But, then again, at least it's not anarchy like where I come from. Where I come from, you can get shot just by walking outside alone after ten o'clock. I have personally given up defending my neighborhood, claiming there is a secret bright side to it that no one sees. But, there isn't. It's a rotten place and so is the technicolor side. And, speaking of the technicolor side,

"Yes, Mr. Griffith?" Ms. Merlani asked, hoping desperately that Edmond just needed to use the restroom.

"I was hoping that you could identify a color for me." The boy said, a flat expression on his face.

"Sure, what is it?"

Cautiously, she thought to herself, Maybe there isn't anything to worry about.

However, that (quite delusional) thought was disproved when Edmond said,

"I saw it peeking over the wall. It is a color that I don't believe I have ever seen. It looked like a light shade of black, or a dark shade of white."

"Um, I d-don't know what you are talking about, Edmond."

She saw Edmond look down at his paints and picked up the paintbrush. He fixed his eyes on the blank canvas before him and took white paint onto his brush. He dipped the milky white bristles into the pitch black paint. With a few flicks of the wrist, the brush swam about the dark puddle, slowly, but surely lightening it up. He smiled in satisfaction. It had turned out just the way he wanted it. A little darker than he expected, but close enough. He held up the newspaper, pointing to the white-ish, black-ish substance. The students do nothing but stare in awe. This was a new discovery for them. How pitiful is that? Well, how would they find out? They never even did as much as touch a paintbrush, let alone could paint linger on the thin bristles and create a color unbeknownst to them once they went to add a little black to a painting. But, black was disregarded, anyway, so it didn't matter, and seemed improbable in and of itself. It was too gloomy of a color for the residents of pleasantville to handle. When someone was to wear black, for a funeral or something of the sort, everyone would shun away. Whether they were leaving them to mourn or too god damn happy to acknowledge those who weren't is beyond me.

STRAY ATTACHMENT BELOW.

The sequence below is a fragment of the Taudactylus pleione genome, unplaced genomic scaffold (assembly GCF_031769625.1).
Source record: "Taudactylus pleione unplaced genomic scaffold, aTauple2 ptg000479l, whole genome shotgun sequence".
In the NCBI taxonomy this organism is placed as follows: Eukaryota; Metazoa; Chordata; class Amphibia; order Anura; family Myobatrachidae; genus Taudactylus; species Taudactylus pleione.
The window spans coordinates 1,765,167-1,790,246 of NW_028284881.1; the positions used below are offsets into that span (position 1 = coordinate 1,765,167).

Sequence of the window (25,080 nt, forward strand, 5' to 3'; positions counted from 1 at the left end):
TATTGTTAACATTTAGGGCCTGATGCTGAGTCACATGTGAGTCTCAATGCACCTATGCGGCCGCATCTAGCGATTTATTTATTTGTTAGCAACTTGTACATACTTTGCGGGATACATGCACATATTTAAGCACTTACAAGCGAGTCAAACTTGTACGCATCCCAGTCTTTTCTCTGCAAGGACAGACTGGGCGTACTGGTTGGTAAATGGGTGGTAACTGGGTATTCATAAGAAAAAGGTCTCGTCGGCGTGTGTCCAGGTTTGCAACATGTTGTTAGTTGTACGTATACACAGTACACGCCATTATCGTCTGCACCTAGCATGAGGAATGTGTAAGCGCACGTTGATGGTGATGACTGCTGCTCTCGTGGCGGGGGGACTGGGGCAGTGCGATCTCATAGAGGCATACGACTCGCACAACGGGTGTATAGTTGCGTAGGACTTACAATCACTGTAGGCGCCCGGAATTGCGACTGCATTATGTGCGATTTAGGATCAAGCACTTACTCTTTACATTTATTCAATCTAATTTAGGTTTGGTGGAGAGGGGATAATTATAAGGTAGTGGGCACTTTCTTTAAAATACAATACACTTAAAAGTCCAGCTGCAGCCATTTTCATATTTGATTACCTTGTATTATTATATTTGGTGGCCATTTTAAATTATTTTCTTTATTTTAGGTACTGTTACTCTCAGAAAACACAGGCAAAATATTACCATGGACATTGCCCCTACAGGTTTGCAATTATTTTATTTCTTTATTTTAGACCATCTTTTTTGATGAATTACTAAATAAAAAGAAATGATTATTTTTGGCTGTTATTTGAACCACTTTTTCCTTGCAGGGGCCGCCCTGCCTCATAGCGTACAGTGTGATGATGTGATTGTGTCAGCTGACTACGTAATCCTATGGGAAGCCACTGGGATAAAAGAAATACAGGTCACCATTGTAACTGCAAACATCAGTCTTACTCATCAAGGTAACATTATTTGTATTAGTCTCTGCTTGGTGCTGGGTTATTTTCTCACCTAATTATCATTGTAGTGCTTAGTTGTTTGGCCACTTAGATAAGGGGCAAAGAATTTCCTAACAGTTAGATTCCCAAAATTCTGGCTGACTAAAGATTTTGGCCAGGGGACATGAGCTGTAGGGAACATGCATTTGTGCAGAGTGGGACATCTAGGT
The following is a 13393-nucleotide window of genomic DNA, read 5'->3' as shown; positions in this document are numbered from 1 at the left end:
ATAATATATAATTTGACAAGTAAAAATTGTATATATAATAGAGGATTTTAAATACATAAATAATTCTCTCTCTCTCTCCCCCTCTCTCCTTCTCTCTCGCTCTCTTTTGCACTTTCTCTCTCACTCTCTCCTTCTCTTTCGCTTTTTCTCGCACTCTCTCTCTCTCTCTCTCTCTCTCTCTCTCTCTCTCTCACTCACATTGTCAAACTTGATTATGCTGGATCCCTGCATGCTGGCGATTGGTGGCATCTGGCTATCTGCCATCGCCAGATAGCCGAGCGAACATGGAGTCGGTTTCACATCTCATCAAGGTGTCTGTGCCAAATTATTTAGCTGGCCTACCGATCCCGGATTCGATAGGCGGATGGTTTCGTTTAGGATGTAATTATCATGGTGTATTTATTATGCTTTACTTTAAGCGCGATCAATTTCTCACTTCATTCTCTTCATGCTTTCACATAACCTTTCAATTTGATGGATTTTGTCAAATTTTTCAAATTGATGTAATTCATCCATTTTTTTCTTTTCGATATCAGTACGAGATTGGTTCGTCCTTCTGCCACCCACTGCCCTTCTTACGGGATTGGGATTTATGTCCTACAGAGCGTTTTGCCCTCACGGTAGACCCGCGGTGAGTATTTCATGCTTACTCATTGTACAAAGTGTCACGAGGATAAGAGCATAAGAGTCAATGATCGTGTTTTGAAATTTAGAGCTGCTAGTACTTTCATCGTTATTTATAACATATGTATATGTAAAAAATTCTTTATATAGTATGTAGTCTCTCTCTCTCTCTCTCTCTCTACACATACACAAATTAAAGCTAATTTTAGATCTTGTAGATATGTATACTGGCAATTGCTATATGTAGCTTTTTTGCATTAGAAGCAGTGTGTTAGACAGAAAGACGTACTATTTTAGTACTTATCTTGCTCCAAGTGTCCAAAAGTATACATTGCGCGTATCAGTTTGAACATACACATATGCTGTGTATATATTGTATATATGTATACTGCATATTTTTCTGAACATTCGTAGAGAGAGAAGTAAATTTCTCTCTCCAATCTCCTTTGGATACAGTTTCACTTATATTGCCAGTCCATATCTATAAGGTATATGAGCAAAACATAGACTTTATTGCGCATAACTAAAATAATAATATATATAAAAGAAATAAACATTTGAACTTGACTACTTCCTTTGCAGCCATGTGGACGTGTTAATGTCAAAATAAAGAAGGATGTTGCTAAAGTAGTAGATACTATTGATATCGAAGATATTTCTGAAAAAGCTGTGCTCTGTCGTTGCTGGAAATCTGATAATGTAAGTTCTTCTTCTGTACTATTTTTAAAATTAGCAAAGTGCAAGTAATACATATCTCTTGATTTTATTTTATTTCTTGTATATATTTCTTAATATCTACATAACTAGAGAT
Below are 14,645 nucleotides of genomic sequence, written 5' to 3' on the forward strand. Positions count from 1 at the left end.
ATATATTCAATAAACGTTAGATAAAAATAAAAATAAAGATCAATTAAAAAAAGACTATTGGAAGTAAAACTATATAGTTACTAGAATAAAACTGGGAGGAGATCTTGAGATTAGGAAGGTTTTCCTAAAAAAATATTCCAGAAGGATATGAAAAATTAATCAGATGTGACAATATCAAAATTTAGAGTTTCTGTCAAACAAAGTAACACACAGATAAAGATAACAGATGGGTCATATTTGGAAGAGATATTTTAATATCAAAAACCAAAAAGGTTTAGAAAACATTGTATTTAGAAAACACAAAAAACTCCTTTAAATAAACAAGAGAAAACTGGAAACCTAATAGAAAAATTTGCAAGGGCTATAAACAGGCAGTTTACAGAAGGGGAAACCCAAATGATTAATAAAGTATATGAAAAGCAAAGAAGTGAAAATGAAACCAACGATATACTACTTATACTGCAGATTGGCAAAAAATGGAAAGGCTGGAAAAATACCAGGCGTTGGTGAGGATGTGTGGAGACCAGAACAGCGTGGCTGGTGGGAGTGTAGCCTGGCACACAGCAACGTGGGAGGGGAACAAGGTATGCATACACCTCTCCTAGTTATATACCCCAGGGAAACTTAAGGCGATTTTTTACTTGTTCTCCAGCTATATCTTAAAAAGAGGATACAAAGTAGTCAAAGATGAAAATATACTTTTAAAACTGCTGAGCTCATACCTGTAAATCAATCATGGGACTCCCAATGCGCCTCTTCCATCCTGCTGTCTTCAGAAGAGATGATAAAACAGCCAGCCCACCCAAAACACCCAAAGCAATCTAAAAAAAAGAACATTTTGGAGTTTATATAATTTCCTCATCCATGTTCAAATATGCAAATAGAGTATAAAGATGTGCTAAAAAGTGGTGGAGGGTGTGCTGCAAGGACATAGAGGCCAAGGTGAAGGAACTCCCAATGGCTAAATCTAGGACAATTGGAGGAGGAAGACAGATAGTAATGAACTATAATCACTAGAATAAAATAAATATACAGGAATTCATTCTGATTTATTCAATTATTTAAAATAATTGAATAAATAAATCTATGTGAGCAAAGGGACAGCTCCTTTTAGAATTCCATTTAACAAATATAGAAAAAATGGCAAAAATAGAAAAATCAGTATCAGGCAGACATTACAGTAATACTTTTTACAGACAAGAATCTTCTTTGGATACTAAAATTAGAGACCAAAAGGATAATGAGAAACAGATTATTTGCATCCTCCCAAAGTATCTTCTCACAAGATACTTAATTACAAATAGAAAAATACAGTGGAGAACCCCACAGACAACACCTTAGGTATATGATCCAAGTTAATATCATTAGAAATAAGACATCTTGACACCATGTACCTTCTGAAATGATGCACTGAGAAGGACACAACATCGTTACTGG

Edmond's little masterpiece earned a startled look from the teacher.

"So, what color is it, Ms. Merlani?" Edmond asks, innocently, like a child.

"Go home, Edmond." Ms. Merlani says, coldly, closing her eyes, pinching the bridge of her nose between her right pointer finger and her thumb and pointing to the door at the back of the room.


"Go home, please. Be sure to close the door on the way out."